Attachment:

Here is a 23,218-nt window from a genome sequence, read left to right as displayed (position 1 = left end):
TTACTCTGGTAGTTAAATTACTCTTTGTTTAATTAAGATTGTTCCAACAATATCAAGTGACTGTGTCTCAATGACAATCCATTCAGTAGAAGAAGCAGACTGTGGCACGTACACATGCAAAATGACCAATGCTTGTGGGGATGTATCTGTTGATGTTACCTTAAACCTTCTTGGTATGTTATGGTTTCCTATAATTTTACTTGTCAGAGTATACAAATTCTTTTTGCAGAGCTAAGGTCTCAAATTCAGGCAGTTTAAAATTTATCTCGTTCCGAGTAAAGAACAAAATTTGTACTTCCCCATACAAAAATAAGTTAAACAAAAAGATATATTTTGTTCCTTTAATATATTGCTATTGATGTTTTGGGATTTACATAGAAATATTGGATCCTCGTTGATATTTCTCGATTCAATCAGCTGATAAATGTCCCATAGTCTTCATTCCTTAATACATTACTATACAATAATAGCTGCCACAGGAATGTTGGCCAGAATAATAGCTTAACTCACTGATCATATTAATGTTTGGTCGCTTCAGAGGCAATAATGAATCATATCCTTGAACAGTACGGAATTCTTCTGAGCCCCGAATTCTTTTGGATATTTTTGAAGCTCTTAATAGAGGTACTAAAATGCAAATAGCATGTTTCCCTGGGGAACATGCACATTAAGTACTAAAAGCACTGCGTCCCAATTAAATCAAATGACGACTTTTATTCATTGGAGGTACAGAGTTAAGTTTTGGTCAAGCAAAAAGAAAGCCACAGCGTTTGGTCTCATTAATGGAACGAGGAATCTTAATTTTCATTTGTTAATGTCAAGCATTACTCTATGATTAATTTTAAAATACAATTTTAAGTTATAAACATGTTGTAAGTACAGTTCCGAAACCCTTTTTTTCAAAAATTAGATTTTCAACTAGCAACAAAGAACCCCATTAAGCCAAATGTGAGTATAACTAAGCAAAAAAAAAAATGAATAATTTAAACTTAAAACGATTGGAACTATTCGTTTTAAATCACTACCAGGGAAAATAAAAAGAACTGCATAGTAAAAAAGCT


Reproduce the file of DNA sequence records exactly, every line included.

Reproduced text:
Here is a 23,218-nt window from a genome sequence, read left to right as displayed (position 1 = left end):
TTACTCTGGTAGTTAAATTACTCTTTGTTTAATTAAGATTGTTCCAACAATATCAAGTGACTGTGTCTCAATGACAATCCATTCAGTAGAAGAAGCAGACTGTGGCACGTACACATGCAAAATGACCAATGCTTGTGGGGATGTATCTGTTGATGTTACCTTAAACCTTCTTGGTATGTTATGGTTTCCTATAATTTTACTTGTCAGAGTATACAAATTCTTTTTGCAGAGCTAAGGTCTCAAATTCAGGCAGTTTAAAATTTATCTCGTTCCGAGTAAAGAACAAAATTTGTACTTCCCCATACAAAAATAAGTTAAACAAAAAGATATATTTTGTTCCTTTAATATATTGCTATTGATGTTTTGGGATTTACATAGAAATATTGGATCCTCGTTGATATTTCTCGATTCAATCAGCTGATAAATGTCCCATAGTCTTCATTCCTTAATACATTACTATACAATAATAGCTGCCACAGGAATGTTGGCCAGAATAATAGCTTAACTCACTGATCATATTAATGTTTGGTCGCTTCAGAGGCAATAATGAATCATATCCTTGAACAGTACGGAATTCTTCTGAGCCCCGAATTCTTTTGGATATTTTTGAAGCTCTTAATAGAGGTACTAAAATGCAAATAGCATGTTTCCCTGGGGAACATGCACATTAAGTACTAAAAGCACTGCGTCCCAATTAAATCAAATGACGACTTTTATTCATTGGAGGTACAGAGTTAAGTTTTGGTCAAGCAAAAAGAAAGCCACAGCGTTTGGTCTCATTAATGGAACGAGGAATCTTAATTTTCATTTGTTAATGTCAAGCATTACTCTATGATTAATTTTAAAATACAATTTTAAGTTATAAACATGTTGTAAGTACAGTTCCGAAACCCTTTTTTTCAAAAATTAGATTTTCAACTAGCAACAAAGAACCCCATTAAGCCAAATGTGAGTATAACTAAGCAAAAAAAAAAATGAATAATTTAAACTTAAAACGATTGGAACTATTCGTTTTAAATCACTACCAGGGAAAATAAAAAGAACTGCATAGTAAAAAAGCT